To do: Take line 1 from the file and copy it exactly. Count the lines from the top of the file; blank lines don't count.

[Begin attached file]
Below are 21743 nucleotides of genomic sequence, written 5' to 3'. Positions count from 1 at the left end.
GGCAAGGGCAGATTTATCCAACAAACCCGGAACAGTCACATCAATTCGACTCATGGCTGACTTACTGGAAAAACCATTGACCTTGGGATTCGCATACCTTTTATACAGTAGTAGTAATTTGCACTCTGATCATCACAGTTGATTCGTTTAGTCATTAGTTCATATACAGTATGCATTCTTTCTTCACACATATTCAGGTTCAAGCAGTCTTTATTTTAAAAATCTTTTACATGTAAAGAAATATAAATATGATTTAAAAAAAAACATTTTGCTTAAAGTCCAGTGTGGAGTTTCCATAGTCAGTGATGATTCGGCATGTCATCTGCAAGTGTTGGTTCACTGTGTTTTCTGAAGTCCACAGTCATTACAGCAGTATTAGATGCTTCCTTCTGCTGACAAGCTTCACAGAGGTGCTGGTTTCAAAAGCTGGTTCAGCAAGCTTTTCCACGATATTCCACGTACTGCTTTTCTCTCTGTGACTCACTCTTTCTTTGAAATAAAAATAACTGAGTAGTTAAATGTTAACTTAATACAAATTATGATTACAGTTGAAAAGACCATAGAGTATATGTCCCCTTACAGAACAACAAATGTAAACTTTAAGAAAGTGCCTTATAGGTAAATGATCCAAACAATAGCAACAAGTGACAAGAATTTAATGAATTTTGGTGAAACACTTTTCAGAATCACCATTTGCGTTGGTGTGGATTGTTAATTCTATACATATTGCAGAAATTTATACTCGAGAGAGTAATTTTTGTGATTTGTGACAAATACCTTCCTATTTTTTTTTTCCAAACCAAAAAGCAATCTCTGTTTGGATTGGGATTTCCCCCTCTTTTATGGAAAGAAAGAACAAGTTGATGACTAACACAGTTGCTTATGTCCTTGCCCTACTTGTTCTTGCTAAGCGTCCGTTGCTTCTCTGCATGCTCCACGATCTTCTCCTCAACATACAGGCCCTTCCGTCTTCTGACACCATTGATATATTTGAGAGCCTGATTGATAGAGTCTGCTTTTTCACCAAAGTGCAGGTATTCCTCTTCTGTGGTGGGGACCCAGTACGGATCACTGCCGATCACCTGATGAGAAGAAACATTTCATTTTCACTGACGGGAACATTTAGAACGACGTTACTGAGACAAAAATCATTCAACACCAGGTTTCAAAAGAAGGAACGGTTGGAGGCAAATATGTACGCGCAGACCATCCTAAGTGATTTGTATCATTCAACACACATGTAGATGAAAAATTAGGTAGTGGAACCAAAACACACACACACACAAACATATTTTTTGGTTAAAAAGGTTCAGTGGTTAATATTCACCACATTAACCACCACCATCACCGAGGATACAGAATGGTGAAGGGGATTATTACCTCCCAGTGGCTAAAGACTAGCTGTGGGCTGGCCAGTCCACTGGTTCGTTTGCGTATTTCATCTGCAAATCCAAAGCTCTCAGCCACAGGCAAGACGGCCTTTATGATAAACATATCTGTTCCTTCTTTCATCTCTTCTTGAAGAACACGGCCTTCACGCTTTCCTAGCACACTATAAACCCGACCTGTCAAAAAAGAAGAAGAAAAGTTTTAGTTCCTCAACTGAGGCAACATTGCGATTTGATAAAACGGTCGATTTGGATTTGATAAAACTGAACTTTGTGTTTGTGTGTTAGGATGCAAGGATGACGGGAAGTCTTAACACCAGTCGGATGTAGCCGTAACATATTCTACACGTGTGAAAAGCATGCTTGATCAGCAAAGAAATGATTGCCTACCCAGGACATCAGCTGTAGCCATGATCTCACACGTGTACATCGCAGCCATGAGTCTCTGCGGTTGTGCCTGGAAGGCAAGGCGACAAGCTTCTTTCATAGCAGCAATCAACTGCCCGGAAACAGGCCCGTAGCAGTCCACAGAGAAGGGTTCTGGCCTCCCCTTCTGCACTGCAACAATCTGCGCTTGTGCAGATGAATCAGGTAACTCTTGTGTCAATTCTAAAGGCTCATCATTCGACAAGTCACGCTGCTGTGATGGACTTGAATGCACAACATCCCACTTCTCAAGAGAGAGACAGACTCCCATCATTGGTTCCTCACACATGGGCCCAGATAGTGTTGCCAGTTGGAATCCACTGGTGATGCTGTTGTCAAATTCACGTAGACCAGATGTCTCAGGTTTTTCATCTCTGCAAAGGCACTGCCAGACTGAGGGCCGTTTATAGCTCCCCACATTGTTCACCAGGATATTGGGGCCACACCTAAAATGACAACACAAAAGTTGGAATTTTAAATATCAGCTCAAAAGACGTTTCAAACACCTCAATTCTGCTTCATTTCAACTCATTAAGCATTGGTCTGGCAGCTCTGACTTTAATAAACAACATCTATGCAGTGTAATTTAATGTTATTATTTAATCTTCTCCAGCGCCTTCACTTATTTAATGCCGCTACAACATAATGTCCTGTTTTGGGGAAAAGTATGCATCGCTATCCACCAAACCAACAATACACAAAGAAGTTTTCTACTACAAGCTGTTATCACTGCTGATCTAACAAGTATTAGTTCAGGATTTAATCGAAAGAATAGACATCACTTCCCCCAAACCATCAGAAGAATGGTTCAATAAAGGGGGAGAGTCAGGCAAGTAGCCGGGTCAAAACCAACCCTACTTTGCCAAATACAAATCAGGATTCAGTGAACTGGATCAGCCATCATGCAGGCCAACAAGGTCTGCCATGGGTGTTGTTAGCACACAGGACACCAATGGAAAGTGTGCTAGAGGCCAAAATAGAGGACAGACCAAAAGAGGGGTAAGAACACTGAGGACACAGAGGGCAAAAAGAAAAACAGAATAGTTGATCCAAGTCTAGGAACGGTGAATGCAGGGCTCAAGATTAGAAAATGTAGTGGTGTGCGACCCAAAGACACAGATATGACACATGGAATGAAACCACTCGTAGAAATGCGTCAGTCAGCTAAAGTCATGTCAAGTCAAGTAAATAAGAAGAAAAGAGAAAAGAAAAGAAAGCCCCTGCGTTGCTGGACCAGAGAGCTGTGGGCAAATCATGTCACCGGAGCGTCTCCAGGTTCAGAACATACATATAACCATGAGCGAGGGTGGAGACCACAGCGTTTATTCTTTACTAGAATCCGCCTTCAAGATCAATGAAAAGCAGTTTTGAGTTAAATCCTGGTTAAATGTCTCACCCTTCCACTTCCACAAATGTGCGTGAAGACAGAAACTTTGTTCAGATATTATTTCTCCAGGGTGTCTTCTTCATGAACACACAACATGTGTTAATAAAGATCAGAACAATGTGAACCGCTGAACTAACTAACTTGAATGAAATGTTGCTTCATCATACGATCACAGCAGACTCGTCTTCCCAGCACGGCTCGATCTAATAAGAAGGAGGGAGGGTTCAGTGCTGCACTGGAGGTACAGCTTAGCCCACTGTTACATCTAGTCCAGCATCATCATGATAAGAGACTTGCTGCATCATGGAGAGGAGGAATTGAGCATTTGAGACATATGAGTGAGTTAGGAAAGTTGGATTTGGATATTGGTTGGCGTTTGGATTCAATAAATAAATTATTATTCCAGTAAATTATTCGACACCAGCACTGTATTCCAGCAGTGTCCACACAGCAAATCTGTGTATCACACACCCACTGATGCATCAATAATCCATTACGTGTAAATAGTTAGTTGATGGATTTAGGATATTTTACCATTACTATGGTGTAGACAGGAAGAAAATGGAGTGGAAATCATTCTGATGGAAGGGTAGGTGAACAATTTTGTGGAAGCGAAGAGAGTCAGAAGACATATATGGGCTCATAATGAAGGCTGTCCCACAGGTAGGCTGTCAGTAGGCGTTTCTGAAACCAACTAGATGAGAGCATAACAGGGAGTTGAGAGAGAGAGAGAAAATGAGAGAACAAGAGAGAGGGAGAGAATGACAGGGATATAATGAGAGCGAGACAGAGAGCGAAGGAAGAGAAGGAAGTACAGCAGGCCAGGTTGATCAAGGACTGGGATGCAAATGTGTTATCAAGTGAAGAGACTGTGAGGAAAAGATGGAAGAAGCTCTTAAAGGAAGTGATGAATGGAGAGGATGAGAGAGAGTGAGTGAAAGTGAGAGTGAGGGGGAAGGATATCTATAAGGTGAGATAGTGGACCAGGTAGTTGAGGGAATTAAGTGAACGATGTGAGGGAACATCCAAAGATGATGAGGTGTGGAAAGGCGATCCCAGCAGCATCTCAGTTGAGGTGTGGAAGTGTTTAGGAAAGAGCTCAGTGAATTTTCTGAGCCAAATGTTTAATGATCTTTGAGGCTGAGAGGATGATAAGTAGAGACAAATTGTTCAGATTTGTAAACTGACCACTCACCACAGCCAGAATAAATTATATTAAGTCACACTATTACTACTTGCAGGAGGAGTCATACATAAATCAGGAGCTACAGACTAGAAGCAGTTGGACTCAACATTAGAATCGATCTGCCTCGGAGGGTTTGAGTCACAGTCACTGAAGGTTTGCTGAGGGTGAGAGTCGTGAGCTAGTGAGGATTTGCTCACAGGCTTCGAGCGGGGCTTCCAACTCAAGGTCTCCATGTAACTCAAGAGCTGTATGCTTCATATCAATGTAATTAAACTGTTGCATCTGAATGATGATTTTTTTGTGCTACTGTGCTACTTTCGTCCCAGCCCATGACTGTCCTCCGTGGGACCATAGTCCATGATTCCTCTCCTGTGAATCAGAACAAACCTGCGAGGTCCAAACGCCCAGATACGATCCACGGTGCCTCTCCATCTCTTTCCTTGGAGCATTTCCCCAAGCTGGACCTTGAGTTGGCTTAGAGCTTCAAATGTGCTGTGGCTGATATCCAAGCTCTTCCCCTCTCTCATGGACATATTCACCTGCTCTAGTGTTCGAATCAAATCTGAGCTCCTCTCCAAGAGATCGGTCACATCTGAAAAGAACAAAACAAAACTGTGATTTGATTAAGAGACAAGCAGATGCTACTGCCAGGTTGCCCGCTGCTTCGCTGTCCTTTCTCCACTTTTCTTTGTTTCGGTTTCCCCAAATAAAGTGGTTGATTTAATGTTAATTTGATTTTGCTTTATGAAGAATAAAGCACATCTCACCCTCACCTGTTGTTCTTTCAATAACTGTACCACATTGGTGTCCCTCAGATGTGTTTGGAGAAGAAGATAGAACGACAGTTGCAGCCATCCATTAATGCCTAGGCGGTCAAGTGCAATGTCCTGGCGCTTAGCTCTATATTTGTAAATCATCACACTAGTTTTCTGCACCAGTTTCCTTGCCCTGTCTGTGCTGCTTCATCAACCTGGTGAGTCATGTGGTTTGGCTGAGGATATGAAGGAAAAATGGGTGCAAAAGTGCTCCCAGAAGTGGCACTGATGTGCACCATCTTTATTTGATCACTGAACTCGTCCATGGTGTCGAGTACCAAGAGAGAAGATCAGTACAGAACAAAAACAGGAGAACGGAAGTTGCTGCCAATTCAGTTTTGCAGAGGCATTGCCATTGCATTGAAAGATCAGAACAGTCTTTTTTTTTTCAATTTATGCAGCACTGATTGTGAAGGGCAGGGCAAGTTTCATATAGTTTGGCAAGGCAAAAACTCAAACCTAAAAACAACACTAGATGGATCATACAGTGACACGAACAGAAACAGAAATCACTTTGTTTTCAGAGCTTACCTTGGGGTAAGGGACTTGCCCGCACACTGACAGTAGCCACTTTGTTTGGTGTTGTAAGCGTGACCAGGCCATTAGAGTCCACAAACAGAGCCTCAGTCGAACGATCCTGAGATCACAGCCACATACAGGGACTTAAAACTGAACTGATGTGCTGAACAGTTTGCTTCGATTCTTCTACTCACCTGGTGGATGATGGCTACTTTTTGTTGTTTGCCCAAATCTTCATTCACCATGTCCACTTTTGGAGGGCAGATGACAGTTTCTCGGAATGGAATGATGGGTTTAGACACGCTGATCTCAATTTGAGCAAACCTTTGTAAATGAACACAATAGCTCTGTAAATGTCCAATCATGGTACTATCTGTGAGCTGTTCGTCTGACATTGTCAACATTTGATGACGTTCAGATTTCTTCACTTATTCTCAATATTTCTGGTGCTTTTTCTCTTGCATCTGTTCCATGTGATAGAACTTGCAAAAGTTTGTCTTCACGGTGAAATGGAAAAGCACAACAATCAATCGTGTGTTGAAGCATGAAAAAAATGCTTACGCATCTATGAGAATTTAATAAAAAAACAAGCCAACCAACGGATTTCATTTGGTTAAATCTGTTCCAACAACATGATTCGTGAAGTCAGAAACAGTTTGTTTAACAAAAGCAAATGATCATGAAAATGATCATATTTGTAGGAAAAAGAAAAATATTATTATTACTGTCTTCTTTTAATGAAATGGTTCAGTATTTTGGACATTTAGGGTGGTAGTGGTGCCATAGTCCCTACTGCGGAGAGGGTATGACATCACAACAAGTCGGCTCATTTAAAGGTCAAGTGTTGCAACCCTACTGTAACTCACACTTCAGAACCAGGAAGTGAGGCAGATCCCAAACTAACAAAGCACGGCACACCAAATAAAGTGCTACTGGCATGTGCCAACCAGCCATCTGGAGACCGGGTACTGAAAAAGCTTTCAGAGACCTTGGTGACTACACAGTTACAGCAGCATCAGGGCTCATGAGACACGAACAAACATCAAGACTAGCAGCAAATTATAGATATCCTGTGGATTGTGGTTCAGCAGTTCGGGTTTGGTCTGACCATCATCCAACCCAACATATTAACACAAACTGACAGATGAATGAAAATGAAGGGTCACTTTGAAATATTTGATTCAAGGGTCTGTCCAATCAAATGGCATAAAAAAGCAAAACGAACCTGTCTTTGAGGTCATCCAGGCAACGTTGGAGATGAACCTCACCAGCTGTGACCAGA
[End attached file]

Below are 21743 nucleotides of genomic sequence, written 5' to 3'. Positions count from 1 at the left end.